Anyway, the problem is getting less hypothetical. My laptop has started to show a disturbing tendency to spontaneously reboot for no obvious reason. Could be the disk, could be the power supply, could be memory, could be heat contributing to any of the above -- I don't know. It's probably related to the fact that the internal clock seems to be failing (it keeps going back to 2004), which probably indicates some sort of power-supply issue. I'm not totally surprised -- it was a cheap machine to begin with, and it's getting on three years old -- but it's probably appropriate to consider replacing it ASAP. The question is, with what? Let's muse on this...
On the one hand, I don't love Vista. OTOH, the machines are plentiful and inexpensive, and I can get more or less exactly the ergonomics I want with no difficulty at all. That selection, plus the ever-present software issue, keeps it under consideration. (I *could* buy a machine and retrofit it with XP, but I really don't like that idea: installing a Windows OS other than preinstall is always a bit fraught.)
I could go for an Ubuntu box -- either self-built, or bought from Dell, or possibly from a smaller player. That's not a trivial option, given that *most* of what I use the machine for is Web, and I suspect a Linux machine will serve that purpose at least as well as anything else. Problem is, I do sometimes want access to other software, most often Windows software, so I need to decide how much I care about that, and what my solution is.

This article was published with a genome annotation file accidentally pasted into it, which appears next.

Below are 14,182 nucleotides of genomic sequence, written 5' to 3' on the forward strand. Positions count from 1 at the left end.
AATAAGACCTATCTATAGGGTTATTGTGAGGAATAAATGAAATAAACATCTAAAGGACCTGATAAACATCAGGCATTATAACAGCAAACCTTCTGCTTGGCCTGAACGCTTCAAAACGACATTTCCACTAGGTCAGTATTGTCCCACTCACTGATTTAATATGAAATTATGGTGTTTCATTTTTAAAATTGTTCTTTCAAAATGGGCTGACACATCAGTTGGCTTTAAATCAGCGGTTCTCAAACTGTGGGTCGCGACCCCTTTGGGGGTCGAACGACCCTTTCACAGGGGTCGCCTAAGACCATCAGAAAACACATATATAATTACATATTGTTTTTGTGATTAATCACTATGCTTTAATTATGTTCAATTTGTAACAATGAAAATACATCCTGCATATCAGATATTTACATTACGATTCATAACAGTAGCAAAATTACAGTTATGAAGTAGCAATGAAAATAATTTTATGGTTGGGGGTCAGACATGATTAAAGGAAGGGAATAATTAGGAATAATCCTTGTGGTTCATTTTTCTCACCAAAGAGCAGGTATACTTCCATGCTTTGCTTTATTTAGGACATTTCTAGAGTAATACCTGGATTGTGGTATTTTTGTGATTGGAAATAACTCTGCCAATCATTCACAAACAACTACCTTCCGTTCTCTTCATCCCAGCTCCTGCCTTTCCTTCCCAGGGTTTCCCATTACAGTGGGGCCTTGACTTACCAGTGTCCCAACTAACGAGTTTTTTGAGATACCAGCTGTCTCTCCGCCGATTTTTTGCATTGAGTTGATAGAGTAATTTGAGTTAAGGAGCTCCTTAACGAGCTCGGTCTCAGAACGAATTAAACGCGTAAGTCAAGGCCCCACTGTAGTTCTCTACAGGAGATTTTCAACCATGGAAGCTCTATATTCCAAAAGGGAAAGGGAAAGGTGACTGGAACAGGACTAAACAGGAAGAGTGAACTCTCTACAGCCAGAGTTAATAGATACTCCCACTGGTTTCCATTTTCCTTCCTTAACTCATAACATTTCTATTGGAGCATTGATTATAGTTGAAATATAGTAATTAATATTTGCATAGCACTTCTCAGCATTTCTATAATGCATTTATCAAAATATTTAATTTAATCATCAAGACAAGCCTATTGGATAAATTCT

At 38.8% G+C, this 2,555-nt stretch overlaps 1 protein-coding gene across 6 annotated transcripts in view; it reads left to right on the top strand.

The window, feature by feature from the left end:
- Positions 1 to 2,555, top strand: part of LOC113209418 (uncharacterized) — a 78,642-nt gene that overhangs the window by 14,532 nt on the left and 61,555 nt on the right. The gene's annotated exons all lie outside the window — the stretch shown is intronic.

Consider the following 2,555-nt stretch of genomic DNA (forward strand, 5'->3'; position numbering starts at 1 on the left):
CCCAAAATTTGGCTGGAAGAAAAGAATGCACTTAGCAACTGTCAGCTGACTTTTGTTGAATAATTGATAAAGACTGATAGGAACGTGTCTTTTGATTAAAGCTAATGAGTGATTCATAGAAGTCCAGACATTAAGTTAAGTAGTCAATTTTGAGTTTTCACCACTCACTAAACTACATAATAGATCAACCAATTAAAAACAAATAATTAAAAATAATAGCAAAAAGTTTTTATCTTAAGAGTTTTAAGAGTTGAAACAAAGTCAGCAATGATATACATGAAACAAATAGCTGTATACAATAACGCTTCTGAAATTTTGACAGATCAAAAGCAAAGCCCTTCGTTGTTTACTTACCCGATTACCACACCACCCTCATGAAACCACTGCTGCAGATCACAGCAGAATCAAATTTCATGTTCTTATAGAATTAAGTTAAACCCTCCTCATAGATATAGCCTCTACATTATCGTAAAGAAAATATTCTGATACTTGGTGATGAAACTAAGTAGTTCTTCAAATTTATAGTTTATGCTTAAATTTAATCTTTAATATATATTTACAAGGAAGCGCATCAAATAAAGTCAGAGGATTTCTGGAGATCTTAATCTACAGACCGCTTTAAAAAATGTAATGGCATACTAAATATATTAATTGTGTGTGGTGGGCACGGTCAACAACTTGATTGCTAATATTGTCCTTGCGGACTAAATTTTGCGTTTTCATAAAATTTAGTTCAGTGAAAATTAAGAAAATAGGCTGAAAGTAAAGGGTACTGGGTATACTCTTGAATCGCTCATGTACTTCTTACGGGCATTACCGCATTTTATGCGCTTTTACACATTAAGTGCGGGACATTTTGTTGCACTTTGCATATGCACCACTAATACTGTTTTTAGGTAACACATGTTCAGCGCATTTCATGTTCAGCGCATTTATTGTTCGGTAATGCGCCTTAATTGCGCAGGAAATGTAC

I could go for a Mac: heaven knows, a bunch of my friends are pushing me in that direction. The problem there is mainly ergonomics. It looks like, to get a keyboard I can stand, I would need to get a MacBook Pro, and those are *pricey* -- over twice the price of the PC laptops I'm considering. I can afford it if I decide it's the right thing to do, but even I can't spend two grand on a laptop without pausing and thinking about it carefully.
If I go for either the Linux or Mac options, I need to answer the Windows question: how do I deal with my need to occasionally pop over to Windows? In the Mac case, it looks like Parallels is a good option: it appears to be powerful and easy to use, and claims to make it very easy to replicate my existing machine in the virtualized environment. (A major plus -- I am clearly their target market.) If I went for Linux, I'd probably need to get a dual-boot box, which isn't a trivial problem: it can be done, but I don't know of any major players selling such a thing. And I'm not enough of a systems hacker to love the idea of building it myself. (I could probably do it, but it would annoy me: I'm an applications engineer by instinct, not an IT guy.)
So my likely options seem to be:
- Get an inexpensive Windows machine, and deal with Vista;
- Get an inexpensive Linux box and figure out how to dual-boot it;
- Get an expensive but powerful MacBook Pro plus Parallels, and move my XP license over to that.